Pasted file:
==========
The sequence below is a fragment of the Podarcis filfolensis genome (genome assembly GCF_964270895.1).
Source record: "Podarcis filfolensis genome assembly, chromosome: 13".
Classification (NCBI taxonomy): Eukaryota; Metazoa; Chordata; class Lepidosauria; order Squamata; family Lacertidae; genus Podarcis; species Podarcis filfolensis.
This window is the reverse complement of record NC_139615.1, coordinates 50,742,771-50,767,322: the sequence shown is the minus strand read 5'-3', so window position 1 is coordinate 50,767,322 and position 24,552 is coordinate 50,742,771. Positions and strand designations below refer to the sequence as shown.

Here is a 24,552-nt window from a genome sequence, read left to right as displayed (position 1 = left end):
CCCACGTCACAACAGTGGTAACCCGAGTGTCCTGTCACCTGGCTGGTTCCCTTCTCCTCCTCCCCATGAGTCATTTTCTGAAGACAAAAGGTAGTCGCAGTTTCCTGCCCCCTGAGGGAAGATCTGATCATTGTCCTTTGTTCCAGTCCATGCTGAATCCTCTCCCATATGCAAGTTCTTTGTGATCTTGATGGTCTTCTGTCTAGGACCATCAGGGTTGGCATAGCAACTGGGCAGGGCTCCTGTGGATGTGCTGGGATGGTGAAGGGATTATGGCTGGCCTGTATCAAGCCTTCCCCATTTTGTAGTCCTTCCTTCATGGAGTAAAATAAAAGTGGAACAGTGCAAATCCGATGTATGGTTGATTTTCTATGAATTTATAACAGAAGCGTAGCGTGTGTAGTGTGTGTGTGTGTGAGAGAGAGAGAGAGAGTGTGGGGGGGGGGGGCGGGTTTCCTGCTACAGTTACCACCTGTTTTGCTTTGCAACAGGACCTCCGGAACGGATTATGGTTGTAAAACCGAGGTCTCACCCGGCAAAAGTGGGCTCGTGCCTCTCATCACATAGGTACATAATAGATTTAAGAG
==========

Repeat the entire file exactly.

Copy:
The sequence below is a fragment of the Podarcis filfolensis genome (genome assembly GCF_964270895.1).
Source record: "Podarcis filfolensis genome assembly, chromosome: 13".
Classification (NCBI taxonomy): Eukaryota; Metazoa; Chordata; class Lepidosauria; order Squamata; family Lacertidae; genus Podarcis; species Podarcis filfolensis.
This window is the reverse complement of record NC_139615.1, coordinates 50,742,771-50,767,322: the sequence shown is the minus strand read 5'-3', so window position 1 is coordinate 50,767,322 and position 24,552 is coordinate 50,742,771. Positions and strand designations below refer to the sequence as shown.

Here is a 24,552-nt window from a genome sequence, read left to right as displayed (position 1 = left end):
CCCACGTCACAACAGTGGTAACCCGAGTGTCCTGTCACCTGGCTGGTTCCCTTCTCCTCCTCCCCATGAGTCATTTTCTGAAGACAAAAGGTAGTCGCAGTTTCCTGCCCCCTGAGGGAAGATCTGATCATTGTCCTTTGTTCCAGTCCATGCTGAATCCTCTCCCATATGCAAGTTCTTTGTGATCTTGATGGTCTTCTGTCTAGGACCATCAGGGTTGGCATAGCAACTGGGCAGGGCTCCTGTGGATGTGCTGGGATGGTGAAGGGATTATGGCTGGCCTGTATCAAGCCTTCCCCATTTTGTAGTCCTTCCTTCATGGAGTAAAATAAAAGTGGAACAGTGCAAATCCGATGTATGGTTGATTTTCTATGAATTTATAACAGAAGCGTAGCGTGTGTAGTGTGTGTGTGTGTGAGAGAGAGAGAGAGAGTGTGGGGGGGGGGGGCGGGTTTCCTGCTACAGTTACCACCTGTTTTGCTTTGCAACAGGACCTCCGGAACGGATTATGGTTGTAAAACCGAGGTCTCACCCGGCAAAAGTGGGCTCGTGCCTCTCATCACATAGGTACATAATAGATTTAAGAG